Drug Possession – Heroin

Heroin is a highly addictive drug, and drugs of this nature are treated as very serious matters in the Ohio criminal justice system. If you are charged with possessing even a little bit of heroin, you can face felony penalties and a permanent criminal record. Fortunately, you have options and you may be able to avoid the worst of these penalties.

Classified as a Schedule I drug, heroin is considered one of the most dangerous. Obviously, this means it will be treated as a more serious matter by the police and the courts. You are facing prison time, fines, and the designation as a convicted felon and you’re no doubt under a significant amount of stress.

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Contrary to what many people think, you don’t have to have drugs on you to be charged with possession. Instead, the drugs merely have to be within your control. In other words, if the drugs are found on your property or even close to you, they can be considered legally yours.

Ohio Heroin Possession – Laws & Penalties

As with other drugs, the more you are accused of possessing, the greater your potential penalty. The table below represents the maximum potential penalty you can face for possessing specific amounts of heroin.

Amount of HeroinChargePenalty
Up to 1 gram5th degree felony6-12 months in prison and $2,500 in fines
1 to < 5 grams4th degree felony6- 18 months in prison and $5,000 in fines
5 to < 10 grams3rd degree felony1-5 years in prison and $10,000 in fines
10 to < 50 grams2nd degree felony2-8 years in prison and $15,000 in fines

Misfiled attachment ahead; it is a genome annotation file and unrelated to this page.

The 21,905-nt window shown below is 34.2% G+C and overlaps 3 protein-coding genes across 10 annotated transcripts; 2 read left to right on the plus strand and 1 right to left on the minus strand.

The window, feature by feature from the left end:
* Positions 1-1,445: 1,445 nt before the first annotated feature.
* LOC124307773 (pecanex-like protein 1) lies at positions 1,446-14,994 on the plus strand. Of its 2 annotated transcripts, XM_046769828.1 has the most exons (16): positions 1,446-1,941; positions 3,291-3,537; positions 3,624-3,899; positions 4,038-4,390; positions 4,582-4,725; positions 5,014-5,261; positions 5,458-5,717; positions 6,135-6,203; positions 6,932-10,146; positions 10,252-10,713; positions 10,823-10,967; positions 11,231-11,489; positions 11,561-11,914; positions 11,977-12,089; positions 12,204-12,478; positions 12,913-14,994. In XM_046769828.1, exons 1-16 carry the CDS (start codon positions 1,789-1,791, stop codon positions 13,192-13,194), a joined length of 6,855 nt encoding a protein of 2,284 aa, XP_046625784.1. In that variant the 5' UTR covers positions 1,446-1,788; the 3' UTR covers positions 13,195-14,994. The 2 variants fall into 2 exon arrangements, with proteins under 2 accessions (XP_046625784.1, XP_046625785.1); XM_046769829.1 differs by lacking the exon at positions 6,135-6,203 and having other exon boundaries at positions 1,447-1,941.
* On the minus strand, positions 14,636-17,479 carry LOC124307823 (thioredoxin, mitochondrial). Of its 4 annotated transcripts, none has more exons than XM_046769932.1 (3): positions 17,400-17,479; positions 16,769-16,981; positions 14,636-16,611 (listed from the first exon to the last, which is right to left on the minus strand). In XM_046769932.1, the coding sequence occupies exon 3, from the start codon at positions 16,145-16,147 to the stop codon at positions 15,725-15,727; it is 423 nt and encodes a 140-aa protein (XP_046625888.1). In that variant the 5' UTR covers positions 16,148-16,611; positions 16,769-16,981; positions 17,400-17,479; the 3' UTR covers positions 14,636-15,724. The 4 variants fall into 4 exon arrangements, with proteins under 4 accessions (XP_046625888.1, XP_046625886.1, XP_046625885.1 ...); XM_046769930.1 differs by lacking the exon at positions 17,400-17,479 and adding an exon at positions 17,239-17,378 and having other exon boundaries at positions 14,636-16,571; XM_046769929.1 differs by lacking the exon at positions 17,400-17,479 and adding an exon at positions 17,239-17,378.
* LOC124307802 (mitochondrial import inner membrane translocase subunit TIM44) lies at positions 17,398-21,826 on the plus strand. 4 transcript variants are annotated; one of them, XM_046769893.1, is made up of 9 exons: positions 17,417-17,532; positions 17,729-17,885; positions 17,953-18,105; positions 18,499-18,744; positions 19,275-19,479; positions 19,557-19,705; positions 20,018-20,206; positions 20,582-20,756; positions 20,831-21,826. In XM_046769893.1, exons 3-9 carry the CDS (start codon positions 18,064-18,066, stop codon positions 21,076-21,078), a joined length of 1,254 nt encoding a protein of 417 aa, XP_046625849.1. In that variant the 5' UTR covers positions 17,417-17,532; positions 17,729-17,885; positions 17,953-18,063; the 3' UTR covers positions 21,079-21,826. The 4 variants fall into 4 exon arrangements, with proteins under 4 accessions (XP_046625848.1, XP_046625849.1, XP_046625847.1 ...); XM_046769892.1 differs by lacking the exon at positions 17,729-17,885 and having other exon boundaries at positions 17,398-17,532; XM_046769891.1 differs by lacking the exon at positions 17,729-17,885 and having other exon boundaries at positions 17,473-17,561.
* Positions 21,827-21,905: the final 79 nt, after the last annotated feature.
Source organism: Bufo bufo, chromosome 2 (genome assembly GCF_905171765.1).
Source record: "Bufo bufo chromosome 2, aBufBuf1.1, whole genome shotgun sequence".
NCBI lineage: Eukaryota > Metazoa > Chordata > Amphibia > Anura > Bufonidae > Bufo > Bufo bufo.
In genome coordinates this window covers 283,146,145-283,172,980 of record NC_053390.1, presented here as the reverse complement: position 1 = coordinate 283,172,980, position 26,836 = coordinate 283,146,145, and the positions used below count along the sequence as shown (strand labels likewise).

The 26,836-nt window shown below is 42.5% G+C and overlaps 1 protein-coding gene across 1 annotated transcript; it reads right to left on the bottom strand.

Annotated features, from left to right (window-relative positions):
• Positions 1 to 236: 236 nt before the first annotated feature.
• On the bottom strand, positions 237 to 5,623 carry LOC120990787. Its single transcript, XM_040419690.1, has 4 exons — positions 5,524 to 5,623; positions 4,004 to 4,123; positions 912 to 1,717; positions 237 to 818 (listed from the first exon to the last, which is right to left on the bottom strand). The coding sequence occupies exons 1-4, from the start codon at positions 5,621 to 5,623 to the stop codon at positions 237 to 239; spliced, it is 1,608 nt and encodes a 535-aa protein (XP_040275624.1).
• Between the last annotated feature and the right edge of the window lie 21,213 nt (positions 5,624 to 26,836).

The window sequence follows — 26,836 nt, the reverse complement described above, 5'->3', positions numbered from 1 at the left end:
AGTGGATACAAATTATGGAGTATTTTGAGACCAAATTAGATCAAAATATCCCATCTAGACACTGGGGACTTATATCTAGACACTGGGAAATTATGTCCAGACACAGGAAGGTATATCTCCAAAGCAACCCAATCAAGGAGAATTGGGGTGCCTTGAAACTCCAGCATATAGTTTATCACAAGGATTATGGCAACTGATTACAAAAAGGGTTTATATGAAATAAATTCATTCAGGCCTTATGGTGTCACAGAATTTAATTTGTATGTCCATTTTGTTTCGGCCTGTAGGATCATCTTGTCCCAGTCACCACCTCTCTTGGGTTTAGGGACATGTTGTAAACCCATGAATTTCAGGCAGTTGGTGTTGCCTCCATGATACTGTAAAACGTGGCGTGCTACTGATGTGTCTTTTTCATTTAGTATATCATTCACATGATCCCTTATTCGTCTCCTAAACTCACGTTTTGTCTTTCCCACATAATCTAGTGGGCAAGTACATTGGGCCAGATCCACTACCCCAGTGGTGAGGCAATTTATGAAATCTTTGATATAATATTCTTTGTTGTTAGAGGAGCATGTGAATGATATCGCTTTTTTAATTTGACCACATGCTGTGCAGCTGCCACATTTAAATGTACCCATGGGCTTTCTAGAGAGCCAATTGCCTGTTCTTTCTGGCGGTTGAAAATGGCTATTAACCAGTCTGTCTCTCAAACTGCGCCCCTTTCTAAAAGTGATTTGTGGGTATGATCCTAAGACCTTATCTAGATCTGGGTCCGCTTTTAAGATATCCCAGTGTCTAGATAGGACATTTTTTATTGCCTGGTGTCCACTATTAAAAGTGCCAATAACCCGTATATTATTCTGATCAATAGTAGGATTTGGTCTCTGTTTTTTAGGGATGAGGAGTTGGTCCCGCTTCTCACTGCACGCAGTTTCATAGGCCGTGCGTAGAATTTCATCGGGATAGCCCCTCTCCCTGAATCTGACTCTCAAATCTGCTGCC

50 to <250 grams1st degree felony3-10 years in prison and $20,000 in fines
250 grams or more1st degree felony3-10 years in prison and $20,000 in fines

If you are accused of possessing a large amount of heroin, you could be subject to a mandatory minimum sentence. This means the sentence cannot be suspended and you cannot serve probation or parole for a portion of it.

Ohio Heroin Possession – Sentencing Alternatives

Not all heroin possession cases result in a prison term. This is partially because most cases end in a plea agreement. Oftentimes, you can avoid the most serious of penalties by admitting guilt and bargaining with the prosecution for a lenient sentence. You may end up serving a shorter sentence in the county jail, or probation instead.

The state of Ohio also has drug courts that serve as an alternative to the traditional criminal courts. These courts require defendants to go through a period of intense supervision, much like a very intense probation under the watchful eye of the court. Participants are required to take part in treatment and other rehabilitative programs in order to succeed.

Consulting with a local defense attorney about the facts of your case may open up additional alternatives and options. Call  today for a free legal consultation on your case.

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